Thursday, 30 April 2015

Theatre review: Bugsy Malone

Somewhere in the first act of Bugsy Malone it strikes you that, before the idea became familiar through the film, Alan Parker had not only to come up with this idea, but also pitch it: A musical version of a 1930s gangster movie, but with a cast of children, and pie fights instead of gunfights. It's ridiculous but it works, and does so very well in Sean Holmes' production, the rather unlikely choice to inaugurate the officially reopened Lyric Hammersmith. Three rotating casts of children play the main seven roles, while an ensemble of adults and older teenagers back them up. Bugsy Malone (Sasha Gray, Michael Matias or Daniel Purves) is just trying to get somewhere with Blousey Brown (Zoe Brough, Thea Lamb or Eleanor Worthington-Cox) but he gets caught up in a turf war between Fat Sam (Max Gill, James Okulaja or Jenson Steele) and Dandy Dan (Oliver Emery or Tahj Miles.)

Wednesday, 29 April 2015

Theatre review: American Buffalo

I don't really get what everyone sees in Damian Lewis, whose last stage appearance irritated me greatly, but I wasn't going to miss the chance to see John Goodman on stage - especially after his turn as one of the season villains on Damages. David Mamet's 1975 classic American Buffalo is what brings Goodman to London, to play Don, owner of a chaotic junk store. A few days earlier a customer paid him $90 for a rare buffalo-head nickel, and upon discovering that the man was a coin collector Don is convinced he got a lot less than its true worth for it. He has another buyer in mind but first he needs the buffalo back, and he plans to send in Bobby (Tom Sturridge,) a junkie he has a sort of fatherly care for, to burgle it from the man's house. Bobby's been casing the joint, and has seen the target leave with bags for what looks like a weekend trip away, so all seems to be ready.

Tuesday, 28 April 2015

Theatre review: Light Shining in Buckinghamshire

Things would probably be better all round for everyone (especially me) if I could have made this a non-review, but while I was tempted, I didn't leave Light Shining in Buckinghamshire at the interval like so many people. It was probably more the fact that this is the inaugural production from the NT's new team in charge that brought me back, rather than any real faith that the second act might be better (it wasn't.) Caryl Churchill's 1976 play is a look at the English Civil War, specifically one side of it - the Levellers and the peasants who backed them up, ending up with the deposition and execution of Charles I, and the installation of Oliver Cromwell (Daniel Flynn.) Though all fighting on one side, their motivations, religious beliefs and what they ultimately expect from their rebellion vary wildly and, using in part edited transcripts of real debates, Churchill shows us, in great detail, the major and minor points on which they differed, and what they actually got in the end.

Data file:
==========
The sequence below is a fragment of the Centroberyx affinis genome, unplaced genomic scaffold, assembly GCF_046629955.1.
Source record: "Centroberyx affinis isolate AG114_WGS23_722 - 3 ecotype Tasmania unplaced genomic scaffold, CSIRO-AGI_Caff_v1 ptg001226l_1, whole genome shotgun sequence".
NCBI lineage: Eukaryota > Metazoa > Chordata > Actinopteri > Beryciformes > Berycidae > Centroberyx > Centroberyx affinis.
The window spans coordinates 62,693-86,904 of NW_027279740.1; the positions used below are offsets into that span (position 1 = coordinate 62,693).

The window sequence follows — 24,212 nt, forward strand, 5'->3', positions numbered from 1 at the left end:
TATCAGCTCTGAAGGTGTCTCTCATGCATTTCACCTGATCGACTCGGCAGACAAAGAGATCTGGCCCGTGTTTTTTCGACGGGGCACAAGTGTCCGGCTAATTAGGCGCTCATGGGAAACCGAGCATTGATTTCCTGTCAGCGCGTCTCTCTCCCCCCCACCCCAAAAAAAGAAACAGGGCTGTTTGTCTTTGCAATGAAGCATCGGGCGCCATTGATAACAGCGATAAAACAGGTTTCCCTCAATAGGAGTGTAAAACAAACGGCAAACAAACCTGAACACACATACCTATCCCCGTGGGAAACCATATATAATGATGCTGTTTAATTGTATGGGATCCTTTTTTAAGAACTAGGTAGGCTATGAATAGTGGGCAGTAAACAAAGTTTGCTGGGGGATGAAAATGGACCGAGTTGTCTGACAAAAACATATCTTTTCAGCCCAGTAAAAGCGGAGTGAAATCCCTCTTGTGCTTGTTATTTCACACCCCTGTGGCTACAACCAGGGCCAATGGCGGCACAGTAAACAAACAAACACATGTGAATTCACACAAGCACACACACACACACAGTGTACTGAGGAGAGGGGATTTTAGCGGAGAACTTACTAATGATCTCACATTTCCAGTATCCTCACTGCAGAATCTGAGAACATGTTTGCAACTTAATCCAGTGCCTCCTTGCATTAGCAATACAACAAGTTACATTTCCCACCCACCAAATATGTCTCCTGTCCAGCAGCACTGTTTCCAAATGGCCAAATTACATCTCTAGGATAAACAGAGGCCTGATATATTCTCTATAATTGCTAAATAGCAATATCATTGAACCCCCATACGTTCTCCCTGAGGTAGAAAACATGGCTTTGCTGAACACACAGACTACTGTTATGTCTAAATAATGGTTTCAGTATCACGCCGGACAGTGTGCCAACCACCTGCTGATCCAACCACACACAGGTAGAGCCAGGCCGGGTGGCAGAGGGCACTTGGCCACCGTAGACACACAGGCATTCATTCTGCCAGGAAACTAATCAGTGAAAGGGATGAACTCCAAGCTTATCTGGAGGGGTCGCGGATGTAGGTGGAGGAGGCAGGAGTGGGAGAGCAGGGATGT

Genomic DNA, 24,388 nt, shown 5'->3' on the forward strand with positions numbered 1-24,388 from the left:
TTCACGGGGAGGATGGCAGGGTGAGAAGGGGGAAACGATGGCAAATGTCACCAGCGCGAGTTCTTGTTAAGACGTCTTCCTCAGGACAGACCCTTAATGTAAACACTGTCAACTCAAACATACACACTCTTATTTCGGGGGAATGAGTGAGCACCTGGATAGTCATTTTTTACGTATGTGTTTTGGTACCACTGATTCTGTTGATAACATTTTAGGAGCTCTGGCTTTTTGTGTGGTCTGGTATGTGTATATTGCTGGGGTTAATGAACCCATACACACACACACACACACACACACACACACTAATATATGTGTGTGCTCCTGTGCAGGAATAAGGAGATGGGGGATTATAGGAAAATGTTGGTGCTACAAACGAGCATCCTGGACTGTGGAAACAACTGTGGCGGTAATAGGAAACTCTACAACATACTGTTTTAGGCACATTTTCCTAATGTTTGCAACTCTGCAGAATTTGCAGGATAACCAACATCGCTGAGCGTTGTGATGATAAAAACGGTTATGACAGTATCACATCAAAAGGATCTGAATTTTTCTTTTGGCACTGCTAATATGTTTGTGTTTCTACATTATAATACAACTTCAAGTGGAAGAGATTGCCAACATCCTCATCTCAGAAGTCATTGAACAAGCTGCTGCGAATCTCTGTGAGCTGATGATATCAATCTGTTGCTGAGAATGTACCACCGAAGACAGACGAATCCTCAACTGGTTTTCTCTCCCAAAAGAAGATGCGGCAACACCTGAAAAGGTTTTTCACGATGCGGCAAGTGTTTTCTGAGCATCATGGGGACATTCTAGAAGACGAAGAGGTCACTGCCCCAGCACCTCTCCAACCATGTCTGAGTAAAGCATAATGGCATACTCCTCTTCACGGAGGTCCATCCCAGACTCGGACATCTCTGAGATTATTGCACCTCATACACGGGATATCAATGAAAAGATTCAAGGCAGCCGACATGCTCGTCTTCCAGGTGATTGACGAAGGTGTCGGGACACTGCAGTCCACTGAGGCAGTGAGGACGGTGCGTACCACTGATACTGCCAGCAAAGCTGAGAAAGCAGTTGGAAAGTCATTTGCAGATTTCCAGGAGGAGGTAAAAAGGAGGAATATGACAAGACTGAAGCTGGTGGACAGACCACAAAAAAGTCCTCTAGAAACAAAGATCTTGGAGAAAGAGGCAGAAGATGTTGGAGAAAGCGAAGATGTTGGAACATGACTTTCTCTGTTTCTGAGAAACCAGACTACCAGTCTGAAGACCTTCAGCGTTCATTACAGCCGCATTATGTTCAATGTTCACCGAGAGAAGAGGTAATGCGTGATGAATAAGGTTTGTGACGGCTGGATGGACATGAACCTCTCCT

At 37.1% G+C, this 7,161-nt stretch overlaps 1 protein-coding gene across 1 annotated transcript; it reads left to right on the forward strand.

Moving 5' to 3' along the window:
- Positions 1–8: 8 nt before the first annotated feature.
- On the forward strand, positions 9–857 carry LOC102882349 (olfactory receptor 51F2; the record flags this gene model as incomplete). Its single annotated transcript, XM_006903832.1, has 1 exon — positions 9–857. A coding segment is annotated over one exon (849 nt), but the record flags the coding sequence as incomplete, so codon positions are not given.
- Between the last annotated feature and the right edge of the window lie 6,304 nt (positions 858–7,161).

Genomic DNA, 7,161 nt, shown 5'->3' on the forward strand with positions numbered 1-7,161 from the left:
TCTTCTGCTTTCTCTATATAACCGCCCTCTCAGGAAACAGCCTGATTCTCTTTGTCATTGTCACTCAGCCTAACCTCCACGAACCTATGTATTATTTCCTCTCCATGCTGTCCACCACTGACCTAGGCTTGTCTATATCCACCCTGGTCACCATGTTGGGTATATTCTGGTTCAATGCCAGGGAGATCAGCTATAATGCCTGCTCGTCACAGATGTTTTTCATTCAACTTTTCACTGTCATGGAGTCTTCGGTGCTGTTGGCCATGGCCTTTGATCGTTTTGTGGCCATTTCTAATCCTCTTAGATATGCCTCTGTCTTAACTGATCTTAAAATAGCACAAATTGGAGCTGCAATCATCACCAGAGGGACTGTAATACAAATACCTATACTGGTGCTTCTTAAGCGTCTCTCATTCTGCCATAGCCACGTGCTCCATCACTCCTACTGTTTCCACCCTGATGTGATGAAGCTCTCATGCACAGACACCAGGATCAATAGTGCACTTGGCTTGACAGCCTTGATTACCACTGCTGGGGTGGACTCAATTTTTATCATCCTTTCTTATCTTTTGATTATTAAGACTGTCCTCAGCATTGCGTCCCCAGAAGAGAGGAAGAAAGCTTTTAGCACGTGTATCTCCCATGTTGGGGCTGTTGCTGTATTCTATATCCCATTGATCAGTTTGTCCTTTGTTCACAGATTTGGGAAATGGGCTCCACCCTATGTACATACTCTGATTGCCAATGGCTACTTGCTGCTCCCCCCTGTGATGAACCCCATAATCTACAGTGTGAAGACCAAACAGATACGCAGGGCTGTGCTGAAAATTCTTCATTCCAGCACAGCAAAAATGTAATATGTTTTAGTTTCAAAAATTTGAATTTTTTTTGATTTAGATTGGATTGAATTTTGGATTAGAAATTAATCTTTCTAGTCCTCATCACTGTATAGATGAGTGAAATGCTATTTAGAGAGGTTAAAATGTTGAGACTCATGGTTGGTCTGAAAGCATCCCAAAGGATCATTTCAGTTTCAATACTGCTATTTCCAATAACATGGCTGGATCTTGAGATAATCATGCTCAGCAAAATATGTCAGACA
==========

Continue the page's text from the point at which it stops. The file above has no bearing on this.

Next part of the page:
Monday, 27 April 2015

Theatre review: Ah, Wilderness!

The Young Vic website describes Ah, Wilderness! as "Eugene O'Neill's most delightful play," a field that with the best will in the world can't have that many runners in it. Elsewhere I've seen the blunter "Eugene O'Neill's only intentional comedy." It is a surprisingly sweet affair though, something of a love letter not just to a particular woman in the playwright's life, but to young love itself. It's the Fourth of July and an extended New England family gather at the home of local newspaper editor Nat Miller (Martin Marquez.) The obvious stand-in for a young O'Neill is the middle son, George MacKay's Richard, a likeably recognisable emo teenager in Natalie Abrahami's modern-dress production. Fond of reading the works of European playwrights and poets like Wilde and Shaw - much to the concern of his mother Essie (Janie Dee) - Richard has been sending overwrought love letters to a local girl. When her father catches on, he order her to break it off immediately.

Sunday, 26 April 2015

Theatre review: I Wish To Die Singing

Finborough boss Neil McPherson takes a break from reading new and forgotten plays to put one of his own together, a verbatim play about events in 1915 and later. I Wish To Die Singing - Voices from the Armenian Genocide mixes the history of Turkey during the First World War (the show is part of the occasional THEGREATWAR100 series) with the accounts of those who survived a massacre that inspired the very term "genocide" to be invented and officially defined. With Turkey having sided with Germany in the war and suffering a major defeat, a scapegoat was sought. The Christian Armenians, long the business leaders in the Ottoman Empire and resented for it, made for an easy and popular target, and brutal "cleansing" was ordered. The fact that this genocide was largely forgotten or denied within a couple of decades is quoted as a reason Hitler felt encouraged to follow a similar course of action with the Jews.

Friday, 24 April 2015

Theatre review: Scarlet

Sam H. Freeman's Scarlet could be called a monologue for four actors: Lucy Kilpatrick, Jade Ogugua, Heida Reed and Asha Reid all play Scarlet, a girl who's always enjoyed sex and a couple of years into her university course has already chalked up lovers in double figures. The four women's costumes and attitudes suggest slightly different aspects to her personality - Reed's Scarlet is slightly prim and proper, in a 1940s-inspired outfit, Reid's a no-nonsense punky one, and the other two very much 21st century girls in more revealing outfits - but they are all pretty much in sync with each other, presenting Scarlet as a confident and fun woman with a united front. Things get a lot more out of her control though after a fellow student lies about sleeping with her, and she calls him out on it, inadvertently making him a laughing stock.

Thursday, 23 April 2015

Theatre review: Carmen Disruption